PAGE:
I am bothered by the failure rate. When we're talking about life and death, either physical or spiritual, numbers matter! Every number is a person. However, if I focus more on the failures, then I'm going to fear failure every time I lay hands on someone. If I focus more on the success I'm going to grow in faith and expectation. ...
Focusing on the hits while ignoring the misses is a good way to convince oneself of a belief, and I suppose that "to grow in faith and expectation" is an accurate, even if somewhat euphemistic, description of that. The problem is that this method can work as well for a false belief as for a true one. If "to grow in faith and expectation" is your sole goal, convinced that the belief in and of itself is good, then you have the right approach for achieving that goal.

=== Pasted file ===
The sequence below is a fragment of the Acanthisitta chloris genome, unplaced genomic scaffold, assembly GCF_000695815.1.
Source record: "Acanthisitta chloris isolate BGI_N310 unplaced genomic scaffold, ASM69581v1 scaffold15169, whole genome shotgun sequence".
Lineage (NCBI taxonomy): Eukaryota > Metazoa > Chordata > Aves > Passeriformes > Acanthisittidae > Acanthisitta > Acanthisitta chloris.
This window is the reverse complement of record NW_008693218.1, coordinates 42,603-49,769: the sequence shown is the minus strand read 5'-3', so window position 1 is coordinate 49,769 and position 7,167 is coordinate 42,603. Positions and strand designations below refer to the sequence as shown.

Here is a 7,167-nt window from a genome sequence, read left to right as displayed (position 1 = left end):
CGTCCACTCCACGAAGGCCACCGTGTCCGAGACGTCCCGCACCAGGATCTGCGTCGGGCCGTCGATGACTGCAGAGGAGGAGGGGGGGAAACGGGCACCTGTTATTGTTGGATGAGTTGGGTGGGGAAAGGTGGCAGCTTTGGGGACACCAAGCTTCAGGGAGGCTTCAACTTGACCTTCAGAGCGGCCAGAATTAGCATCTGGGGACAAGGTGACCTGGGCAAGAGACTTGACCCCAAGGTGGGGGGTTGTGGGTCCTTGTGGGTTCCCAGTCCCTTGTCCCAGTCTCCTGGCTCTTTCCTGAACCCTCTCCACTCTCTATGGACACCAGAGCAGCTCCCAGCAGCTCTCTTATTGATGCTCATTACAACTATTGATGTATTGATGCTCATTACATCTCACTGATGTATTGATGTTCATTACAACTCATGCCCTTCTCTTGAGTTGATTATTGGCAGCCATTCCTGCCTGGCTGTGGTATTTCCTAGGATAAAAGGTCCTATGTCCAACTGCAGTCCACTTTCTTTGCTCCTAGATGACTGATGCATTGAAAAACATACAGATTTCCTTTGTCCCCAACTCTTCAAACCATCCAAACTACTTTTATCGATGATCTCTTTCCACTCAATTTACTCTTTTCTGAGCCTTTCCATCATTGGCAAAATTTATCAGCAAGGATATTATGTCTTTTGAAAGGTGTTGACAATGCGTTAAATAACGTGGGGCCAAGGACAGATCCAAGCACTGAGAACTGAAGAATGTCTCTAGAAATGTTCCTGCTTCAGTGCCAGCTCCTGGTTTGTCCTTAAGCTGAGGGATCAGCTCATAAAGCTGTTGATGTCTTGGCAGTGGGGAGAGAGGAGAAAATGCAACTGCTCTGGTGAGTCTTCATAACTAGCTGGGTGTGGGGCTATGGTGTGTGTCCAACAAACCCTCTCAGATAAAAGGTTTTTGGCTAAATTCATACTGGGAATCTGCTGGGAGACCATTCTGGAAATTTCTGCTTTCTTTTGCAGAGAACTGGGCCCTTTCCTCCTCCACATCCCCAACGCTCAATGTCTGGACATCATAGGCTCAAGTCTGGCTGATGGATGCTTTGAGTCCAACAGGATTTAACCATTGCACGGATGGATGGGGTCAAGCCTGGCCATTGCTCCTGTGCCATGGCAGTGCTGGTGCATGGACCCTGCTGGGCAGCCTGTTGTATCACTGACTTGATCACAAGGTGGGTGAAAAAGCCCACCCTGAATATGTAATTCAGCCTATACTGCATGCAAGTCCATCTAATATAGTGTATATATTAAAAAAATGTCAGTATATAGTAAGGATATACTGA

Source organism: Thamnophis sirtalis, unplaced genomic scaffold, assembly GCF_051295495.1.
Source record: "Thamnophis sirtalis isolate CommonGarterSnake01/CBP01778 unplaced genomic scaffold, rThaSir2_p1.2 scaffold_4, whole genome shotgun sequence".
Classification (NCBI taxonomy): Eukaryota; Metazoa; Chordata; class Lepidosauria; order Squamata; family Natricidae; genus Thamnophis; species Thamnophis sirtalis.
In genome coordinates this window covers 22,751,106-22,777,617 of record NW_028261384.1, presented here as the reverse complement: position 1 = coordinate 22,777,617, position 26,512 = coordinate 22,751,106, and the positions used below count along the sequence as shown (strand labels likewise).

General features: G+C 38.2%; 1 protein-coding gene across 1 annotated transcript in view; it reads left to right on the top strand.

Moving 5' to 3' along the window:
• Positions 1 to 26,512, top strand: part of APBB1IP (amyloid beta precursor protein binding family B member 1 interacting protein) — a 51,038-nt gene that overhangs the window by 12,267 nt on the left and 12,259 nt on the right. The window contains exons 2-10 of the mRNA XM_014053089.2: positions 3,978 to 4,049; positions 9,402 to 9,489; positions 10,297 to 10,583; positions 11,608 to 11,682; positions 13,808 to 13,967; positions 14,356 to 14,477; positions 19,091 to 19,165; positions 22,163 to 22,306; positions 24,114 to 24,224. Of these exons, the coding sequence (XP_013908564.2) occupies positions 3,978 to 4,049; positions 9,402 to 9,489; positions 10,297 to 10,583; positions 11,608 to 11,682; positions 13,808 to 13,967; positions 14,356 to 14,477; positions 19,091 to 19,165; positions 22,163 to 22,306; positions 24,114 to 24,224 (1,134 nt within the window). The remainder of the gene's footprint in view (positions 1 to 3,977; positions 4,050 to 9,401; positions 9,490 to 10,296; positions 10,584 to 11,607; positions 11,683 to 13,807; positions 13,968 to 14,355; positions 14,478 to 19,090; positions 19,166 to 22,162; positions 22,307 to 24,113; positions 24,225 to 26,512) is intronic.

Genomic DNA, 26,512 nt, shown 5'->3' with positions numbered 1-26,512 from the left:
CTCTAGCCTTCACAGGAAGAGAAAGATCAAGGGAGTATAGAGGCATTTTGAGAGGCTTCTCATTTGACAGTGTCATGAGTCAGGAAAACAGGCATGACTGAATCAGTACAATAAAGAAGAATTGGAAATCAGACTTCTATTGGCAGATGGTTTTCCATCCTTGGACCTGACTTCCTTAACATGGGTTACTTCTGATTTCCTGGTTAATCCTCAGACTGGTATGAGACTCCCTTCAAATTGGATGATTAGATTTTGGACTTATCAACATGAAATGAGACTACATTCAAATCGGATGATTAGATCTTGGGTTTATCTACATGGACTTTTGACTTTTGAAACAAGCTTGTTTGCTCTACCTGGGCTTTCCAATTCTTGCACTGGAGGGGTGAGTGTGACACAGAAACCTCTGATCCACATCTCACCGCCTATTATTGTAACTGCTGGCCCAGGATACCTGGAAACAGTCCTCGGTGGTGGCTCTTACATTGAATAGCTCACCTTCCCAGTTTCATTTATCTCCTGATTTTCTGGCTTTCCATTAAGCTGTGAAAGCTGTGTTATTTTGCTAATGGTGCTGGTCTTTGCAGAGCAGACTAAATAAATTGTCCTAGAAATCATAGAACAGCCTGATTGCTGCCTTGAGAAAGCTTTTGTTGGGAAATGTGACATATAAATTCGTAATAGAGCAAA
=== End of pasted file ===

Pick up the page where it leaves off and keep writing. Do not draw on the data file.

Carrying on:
I think that this underscores a very fundamental difference between religious thought and skeptical thought. It seems to me that the religious are primarily concerned with whether a belief is good (feels morally right, brings comfort, encourages good behavior, etc.), while the skeptic is primarily concerned with whether a belief is true.
It seems to me that what motivates believers of pretty much any religion is not their belief in gods, but rather a belief in belief.